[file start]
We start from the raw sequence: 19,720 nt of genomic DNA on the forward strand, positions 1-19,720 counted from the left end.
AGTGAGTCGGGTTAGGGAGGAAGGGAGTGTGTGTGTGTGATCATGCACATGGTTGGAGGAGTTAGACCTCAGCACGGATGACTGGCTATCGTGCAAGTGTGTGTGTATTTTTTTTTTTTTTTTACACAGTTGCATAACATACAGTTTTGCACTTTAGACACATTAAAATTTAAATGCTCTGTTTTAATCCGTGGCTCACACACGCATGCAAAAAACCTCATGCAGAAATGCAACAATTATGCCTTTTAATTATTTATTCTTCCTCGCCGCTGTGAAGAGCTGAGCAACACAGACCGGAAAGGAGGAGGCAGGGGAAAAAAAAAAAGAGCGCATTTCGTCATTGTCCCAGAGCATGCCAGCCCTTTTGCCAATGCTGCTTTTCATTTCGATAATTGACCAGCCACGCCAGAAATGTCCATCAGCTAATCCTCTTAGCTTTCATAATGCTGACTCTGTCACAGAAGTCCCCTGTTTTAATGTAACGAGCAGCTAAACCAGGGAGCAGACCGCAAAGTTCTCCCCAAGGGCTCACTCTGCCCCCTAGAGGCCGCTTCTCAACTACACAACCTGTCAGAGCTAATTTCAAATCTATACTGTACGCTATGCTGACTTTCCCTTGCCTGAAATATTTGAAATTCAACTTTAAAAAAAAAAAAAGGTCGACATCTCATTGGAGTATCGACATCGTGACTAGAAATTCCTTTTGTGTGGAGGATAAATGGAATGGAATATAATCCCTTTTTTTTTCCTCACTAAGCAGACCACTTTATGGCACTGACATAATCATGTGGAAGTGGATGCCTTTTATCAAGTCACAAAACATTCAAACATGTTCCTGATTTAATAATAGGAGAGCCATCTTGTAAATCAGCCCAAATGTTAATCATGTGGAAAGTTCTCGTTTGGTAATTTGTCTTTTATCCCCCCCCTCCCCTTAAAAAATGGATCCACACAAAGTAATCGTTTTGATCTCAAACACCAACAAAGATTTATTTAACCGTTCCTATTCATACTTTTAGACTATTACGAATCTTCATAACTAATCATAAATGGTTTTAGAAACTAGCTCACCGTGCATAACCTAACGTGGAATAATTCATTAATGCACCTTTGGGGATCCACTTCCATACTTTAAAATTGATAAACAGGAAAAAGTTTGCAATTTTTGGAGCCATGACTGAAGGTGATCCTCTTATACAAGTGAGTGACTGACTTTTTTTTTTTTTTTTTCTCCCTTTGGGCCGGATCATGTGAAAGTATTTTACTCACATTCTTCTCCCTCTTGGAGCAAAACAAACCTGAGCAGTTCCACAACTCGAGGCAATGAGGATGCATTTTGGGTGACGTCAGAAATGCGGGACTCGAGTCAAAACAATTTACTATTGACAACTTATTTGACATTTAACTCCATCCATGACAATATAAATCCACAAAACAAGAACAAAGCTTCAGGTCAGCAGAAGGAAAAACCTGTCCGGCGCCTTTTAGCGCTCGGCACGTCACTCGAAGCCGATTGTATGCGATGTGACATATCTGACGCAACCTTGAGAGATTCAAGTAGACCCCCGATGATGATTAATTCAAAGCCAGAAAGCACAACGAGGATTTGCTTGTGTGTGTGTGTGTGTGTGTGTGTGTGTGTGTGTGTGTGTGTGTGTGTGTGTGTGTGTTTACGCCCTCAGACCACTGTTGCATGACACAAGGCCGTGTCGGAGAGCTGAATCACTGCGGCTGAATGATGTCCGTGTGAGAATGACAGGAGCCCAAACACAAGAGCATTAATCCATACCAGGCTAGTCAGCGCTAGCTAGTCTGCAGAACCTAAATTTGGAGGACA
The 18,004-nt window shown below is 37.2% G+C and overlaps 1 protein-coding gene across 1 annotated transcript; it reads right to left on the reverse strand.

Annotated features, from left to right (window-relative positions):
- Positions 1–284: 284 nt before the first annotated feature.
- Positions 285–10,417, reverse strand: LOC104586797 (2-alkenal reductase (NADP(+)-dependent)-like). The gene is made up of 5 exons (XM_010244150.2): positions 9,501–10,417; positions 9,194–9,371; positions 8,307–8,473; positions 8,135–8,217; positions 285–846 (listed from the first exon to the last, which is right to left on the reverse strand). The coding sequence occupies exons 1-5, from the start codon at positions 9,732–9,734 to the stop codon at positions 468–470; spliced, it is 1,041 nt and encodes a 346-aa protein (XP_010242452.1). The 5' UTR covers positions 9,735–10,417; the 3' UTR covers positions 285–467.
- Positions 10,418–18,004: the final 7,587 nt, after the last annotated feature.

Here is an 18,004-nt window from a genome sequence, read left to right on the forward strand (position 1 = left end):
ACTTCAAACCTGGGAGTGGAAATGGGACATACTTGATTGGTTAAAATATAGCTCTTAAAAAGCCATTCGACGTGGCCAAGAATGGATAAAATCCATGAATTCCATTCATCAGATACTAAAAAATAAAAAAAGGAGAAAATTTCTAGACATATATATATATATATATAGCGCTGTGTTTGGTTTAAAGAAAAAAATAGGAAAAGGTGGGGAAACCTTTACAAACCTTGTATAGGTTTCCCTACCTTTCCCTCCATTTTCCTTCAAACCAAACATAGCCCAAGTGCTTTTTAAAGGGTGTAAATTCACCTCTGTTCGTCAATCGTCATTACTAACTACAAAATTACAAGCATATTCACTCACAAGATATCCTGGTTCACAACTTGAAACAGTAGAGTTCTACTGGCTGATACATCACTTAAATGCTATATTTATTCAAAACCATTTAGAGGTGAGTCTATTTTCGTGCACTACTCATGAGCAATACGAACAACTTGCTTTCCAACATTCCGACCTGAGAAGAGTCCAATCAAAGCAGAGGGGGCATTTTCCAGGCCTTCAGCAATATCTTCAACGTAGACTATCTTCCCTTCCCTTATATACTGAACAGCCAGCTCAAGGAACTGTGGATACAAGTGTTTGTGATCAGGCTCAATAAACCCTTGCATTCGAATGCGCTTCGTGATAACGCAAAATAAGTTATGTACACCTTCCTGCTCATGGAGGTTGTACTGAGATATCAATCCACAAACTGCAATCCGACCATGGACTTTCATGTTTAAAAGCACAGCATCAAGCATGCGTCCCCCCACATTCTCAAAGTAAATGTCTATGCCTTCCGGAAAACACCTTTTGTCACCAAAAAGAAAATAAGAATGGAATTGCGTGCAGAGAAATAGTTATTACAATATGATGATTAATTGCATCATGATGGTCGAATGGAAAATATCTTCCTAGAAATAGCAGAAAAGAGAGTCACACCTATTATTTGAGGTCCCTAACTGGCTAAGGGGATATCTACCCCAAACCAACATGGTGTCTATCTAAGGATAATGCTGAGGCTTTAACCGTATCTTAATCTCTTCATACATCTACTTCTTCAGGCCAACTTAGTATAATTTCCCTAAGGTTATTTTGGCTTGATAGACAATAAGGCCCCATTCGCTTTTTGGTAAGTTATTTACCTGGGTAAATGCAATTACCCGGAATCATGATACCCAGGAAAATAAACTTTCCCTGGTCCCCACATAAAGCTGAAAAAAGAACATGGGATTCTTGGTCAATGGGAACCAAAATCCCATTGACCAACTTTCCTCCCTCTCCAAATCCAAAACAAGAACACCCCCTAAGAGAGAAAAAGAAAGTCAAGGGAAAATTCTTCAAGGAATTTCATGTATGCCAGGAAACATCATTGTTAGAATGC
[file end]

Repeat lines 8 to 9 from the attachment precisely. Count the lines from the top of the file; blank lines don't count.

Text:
Here is an 18,004-nt window from a genome sequence, read left to right on the forward strand (position 1 = left end):
ACTTCAAACCTGGGAGTGGAAATGGGACATACTTGATTGGTTAAAATATAGCTCTTAAAAAGCCATTCGACGTGGCCAAGAATGGATAAAATCCATGAATTCCATTCATCAGATACTAAAAAATAAAAAAAGGAGAAAATTTCTAGACATATATATATATATATATAGCGCTGTGTTTGGTTTAAAGAAAAAAATAGGAAAAGGTGGGGAAACCTTTACAAACCTTGTATAGGTTTCCCTACCTTTCCCTCCATTTTCCTTCAAACCAAACATAGCCCAAGTGCTTTTTAAAGGGTGTAAATTCACCTCTGTTCGTCAATCGTCATTACTAACTACAAAATTACAAGCATATTCACTCACAAGATATCCTGGTTCACAACTTGAAACAGTAGAGTTCTACTGGCTGATACATCACTTAAATGCTATATTTATTCAAAACCATTTAGAGGTGAGTCTATTTTCGTGCACTACTCATGAGCAATACGAACAACTTGCTTTCCAACATTCCGACCTGAGAAGAGTCCAATCAAAGCAGAGGGGGCATTTTCCAGGCCTTCAGCAATATCTTCAACGTAGACTATCTTCCCTTCCCTTATATACTGAACAGCCAGCTCAAGGAACTGTGGATACAAGTGTTTGTGATCAGGCTCAATAAACCCTTGCATTCGAATGCGCTTCGTGATAACGCAAAATAAGTTATGTACACCTTCCTGCTCATGGAGGTTGTACTGAGATATCAATCCACAAACTGCAATCCGACCATGGACTTTCATGTTTAAAAGCACAGCATCAAGCATGCGTCCCCCCACATTCTCAAAGTAAATGTCTATGCCTTCCGGAAAACACCTTTTGTCACCAAAAAGAAAATAAGAATGGAATTGCGTGCAGAGAAATAGTTATTACAATATGATGATTAATTGCATCATGATGGTCGAATGGAAAATATCTTCCTAGAAATAGCAGAAAAGAGAGTCACACCTATTATTTGAGGTCCCTAACTGGCTAAGGGGATATCTACCCCAAACCAACATGGTGTCTATCTAAGGATAATGCTGAGGCTTTAACCGTATCTTAATCTCTTCATACATCTACTTCTTCAGGCCAACTTAGTATAATTTCCCTAAGGTTATTTTGGCTTGATAGACAATAAGGCCCCATTCGCTTTTTGGTAAGTTATTTACCTGGGTAAATGCAATTACCCGGAATCATGATACCCAGGAAAATAAACTTTCCCTGGTCCCCACATAAAGCTGAAAAAAGAACATGGGATTCTTGGTCAATGGGAACCAAAATCCCATTGACCAACTTTCCTCCCTCTCCAAATCCAAAACAAGAACACCCCCTAAGAGAGAAAAAGAAAGTCAAGGGAAAATTCTTCAAGGAATTTCATGTATGCCAGGAAACATCATTGTTAGAATGC